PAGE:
(Bloomberg) -- Texas is taking issue with BlackRock Inc. Chief Executive Officer Larry Fink’s latest annual letter, in which he sought to clarify the firm’s stance on fossil-fuel consumption and climate goals.
Lieutenant Governor Dan Patrick issued a letter of his own Wednesday, urging the state comptroller to add the world’s largest asset manager to its list of financial companies that have cut ties with the state’s oil and gas industry. Patrick cited a new Texas law that restricts the state from doing business with firms that refuse to work with energy companies.
“If Wall Street turns their back on Texas and our thriving oil and gas industry, then Texas will not do business with Wall Street,” Patrick wrote.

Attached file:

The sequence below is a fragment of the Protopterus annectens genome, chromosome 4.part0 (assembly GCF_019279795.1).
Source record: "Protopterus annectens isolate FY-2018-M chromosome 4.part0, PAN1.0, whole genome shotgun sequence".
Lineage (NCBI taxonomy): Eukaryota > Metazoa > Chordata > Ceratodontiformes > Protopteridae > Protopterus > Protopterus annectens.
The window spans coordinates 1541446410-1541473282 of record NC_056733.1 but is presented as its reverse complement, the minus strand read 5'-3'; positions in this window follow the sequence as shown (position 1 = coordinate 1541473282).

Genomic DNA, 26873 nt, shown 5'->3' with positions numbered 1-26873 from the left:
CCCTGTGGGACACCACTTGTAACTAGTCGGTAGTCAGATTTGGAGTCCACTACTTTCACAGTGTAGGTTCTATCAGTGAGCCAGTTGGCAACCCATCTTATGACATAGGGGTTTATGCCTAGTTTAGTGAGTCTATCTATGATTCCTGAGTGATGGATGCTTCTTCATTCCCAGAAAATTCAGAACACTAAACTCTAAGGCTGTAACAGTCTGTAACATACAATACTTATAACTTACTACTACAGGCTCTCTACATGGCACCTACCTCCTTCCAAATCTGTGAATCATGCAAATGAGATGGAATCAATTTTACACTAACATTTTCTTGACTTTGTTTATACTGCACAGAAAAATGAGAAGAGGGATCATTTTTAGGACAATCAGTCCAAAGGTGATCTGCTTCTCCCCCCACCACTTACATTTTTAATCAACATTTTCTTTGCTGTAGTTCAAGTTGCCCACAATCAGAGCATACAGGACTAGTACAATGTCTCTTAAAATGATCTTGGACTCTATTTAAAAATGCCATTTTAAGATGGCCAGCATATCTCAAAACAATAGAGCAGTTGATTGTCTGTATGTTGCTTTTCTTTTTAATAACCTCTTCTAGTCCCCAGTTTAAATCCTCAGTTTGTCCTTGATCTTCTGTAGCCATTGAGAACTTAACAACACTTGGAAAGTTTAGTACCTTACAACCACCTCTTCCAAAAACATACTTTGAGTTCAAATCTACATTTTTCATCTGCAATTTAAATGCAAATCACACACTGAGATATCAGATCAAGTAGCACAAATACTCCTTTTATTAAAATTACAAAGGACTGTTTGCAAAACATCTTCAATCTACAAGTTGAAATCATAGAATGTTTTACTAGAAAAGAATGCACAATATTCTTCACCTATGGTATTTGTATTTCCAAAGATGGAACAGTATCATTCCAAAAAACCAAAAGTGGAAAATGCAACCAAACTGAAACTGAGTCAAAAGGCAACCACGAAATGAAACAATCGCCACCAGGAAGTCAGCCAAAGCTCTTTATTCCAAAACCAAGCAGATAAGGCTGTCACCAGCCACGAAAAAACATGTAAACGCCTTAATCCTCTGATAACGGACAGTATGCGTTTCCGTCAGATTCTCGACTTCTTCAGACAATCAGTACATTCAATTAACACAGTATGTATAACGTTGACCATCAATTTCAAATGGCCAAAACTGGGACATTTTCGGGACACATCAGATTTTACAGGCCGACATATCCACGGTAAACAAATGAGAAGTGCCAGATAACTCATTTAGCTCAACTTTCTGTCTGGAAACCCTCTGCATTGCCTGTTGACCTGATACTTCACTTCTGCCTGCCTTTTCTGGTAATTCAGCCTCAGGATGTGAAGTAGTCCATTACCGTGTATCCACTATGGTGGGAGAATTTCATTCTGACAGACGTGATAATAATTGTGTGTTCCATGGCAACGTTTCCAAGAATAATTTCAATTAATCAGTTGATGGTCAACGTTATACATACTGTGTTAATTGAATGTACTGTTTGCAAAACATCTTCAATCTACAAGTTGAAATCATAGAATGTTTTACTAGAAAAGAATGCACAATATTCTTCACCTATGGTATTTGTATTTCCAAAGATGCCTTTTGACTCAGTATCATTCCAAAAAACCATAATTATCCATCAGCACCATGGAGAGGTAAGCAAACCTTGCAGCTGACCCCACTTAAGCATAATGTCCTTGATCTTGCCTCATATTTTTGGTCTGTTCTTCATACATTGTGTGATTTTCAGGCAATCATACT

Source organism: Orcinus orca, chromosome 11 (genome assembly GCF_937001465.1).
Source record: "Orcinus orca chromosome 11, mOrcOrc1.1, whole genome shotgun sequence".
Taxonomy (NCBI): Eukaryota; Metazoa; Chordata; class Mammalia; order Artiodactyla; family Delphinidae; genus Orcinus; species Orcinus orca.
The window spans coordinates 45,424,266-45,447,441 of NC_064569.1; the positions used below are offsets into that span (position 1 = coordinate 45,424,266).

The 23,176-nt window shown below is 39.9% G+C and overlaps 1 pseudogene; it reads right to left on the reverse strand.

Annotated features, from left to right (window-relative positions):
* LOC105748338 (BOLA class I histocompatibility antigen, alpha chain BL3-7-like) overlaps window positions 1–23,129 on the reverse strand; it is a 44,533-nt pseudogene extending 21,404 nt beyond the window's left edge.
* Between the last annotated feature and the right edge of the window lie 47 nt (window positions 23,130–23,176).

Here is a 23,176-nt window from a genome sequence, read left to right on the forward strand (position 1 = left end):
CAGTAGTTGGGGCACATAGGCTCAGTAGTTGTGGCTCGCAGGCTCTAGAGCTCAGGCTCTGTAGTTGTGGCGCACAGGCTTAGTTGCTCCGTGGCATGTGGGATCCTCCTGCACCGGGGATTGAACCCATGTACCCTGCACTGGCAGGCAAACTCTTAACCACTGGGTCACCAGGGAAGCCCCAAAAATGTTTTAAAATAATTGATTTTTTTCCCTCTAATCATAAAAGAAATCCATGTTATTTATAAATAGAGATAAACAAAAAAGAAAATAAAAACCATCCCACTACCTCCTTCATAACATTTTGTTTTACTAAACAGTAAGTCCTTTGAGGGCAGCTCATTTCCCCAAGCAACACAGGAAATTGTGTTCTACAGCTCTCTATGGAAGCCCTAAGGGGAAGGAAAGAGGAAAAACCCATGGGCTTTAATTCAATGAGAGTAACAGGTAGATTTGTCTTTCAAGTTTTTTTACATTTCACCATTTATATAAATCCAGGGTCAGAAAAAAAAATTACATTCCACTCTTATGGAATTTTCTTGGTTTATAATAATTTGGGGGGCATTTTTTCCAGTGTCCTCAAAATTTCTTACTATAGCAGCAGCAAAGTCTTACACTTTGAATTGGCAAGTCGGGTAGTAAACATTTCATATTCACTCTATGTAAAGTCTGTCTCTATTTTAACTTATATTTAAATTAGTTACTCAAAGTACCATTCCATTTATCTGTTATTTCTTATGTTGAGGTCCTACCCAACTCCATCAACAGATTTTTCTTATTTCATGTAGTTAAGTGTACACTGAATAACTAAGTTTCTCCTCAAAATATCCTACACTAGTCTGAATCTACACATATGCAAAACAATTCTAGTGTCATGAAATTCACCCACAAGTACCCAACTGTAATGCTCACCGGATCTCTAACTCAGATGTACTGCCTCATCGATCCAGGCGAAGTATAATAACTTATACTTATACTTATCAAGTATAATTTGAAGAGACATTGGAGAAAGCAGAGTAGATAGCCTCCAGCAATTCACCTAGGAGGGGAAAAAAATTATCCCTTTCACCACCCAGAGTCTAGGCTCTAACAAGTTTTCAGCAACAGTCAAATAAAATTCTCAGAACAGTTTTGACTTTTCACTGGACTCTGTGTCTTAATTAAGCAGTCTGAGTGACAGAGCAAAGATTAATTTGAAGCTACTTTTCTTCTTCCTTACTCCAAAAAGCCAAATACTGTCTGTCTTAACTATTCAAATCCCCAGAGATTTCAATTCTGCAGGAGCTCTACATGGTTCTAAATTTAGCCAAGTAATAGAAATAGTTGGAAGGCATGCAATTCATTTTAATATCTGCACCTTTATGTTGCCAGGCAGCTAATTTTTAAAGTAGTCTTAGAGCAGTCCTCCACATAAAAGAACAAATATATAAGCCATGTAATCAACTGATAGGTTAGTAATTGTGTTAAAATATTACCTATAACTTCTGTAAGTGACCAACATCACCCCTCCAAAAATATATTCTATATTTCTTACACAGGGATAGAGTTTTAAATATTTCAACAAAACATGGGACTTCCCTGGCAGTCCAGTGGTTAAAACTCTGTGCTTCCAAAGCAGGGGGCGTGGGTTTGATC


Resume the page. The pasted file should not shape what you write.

Fink, 69, didn’t say in his letter that New York-based BlackRock would no longer work with energy companies. Instead, he sought to strike a balance between the firm’s environmental goals of eventually achieving a decarbonized future and its obligation to investors, as BlackRock is a top shareholder of most of the largest companies, including oil-and-gas producers.
BlackRock, which oversees more than $10 trillion, disputed the assertions in Patrick’s letter.
The firm “does not boycott energy companies,” New York-based BlackRock said in an emailed statement. “We do not pursue divestment from oil and gas companies as a policy. We will continue to invest in these companies and work with them to maximize long-term value for our clients. Our primary concern with the law is the potential negative consequences it could have on current and future Texas pensioners.”
See also: Larry Fink Infuriates Republicans and Climate Activists Alike
BlackRock is facing blowback from other energy-producing states. On Monday, West Virginia Treasurer Riley Moore said he would order that the asset manager no longer be used as part of the state’s banking transactions.
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